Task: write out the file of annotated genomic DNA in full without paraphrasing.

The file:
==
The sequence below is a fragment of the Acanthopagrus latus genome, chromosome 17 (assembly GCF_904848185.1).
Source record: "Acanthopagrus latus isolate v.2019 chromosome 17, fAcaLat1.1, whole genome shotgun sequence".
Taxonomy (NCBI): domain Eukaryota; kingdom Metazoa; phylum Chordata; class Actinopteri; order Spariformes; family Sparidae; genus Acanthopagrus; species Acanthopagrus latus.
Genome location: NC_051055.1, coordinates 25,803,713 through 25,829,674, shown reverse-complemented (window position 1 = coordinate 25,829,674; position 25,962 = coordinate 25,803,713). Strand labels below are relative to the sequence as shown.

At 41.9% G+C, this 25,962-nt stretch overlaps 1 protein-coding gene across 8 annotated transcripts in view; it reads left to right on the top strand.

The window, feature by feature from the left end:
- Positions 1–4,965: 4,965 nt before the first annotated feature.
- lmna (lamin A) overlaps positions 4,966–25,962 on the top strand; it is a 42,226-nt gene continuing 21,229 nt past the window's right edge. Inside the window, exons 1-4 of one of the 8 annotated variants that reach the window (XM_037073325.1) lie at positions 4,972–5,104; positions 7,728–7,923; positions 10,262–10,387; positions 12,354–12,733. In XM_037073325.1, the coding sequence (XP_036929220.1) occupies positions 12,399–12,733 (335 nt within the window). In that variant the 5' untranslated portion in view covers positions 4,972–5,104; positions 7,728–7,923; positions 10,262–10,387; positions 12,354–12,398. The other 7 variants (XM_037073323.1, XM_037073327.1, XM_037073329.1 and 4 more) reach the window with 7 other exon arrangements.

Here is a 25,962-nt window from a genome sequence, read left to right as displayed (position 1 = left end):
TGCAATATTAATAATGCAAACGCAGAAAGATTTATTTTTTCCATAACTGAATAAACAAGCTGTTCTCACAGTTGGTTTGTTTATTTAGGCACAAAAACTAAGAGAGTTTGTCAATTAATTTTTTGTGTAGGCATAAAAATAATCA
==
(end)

The sequence below is a fragment of the Acanthopagrus latus genome, chromosome 17 (assembly GCF_904848185.1).
Source record: "Acanthopagrus latus isolate v.2019 chromosome 17, fAcaLat1.1, whole genome shotgun sequence".
Taxonomy (NCBI): domain Eukaryota; kingdom Metazoa; phylum Chordata; class Actinopteri; order Spariformes; family Sparidae; genus Acanthopagrus; species Acanthopagrus latus.
Genome location: NC_051055.1, coordinates 25,803,713 through 25,829,674, shown reverse-complemented (window position 1 = coordinate 25,829,674; position 25,962 = coordinate 25,803,713). Strand labels below are relative to the sequence as shown.

At 41.9% G+C, this 25,962-nt stretch overlaps 1 protein-coding gene across 8 annotated transcripts in view; it reads left to right on the top strand.

The window, feature by feature from the left end:
- Positions 1–4,965: 4,965 nt before the first annotated feature.
- lmna (lamin A) overlaps positions 4,966–25,962 on the top strand; it is a 42,226-nt gene continuing 21,229 nt past the window's right edge. Inside the window, exons 1-4 of one of the 8 annotated variants that reach the window (XM_037073325.1) lie at positions 4,972–5,104; positions 7,728–7,923; positions 10,262–10,387; positions 12,354–12,733. In XM_037073325.1, the coding sequence (XP_036929220.1) occupies positions 12,399–12,733 (335 nt within the window). In that variant the 5' untranslated portion in view covers positions 4,972–5,104; positions 7,728–7,923; positions 10,262–10,387; positions 12,354–12,398. The other 7 variants (XM_037073323.1, XM_037073327.1, XM_037073329.1 and 4 more) reach the window with 7 other exon arrangements.

Here is a 25,962-nt window from a genome sequence, read left to right as displayed (position 1 = left end):
TGCAATATTAATAATGCAAACGCAGAAAGATTTATTTTTTCCATAACTGAATAAACAAGCTGTTCTCACAGTTGGTTTGTTTATTTAGGCACAAAAACTAAGAGAGTTTGTCAATTAATTTTTTGTGTAGGCATAAAAATAATCA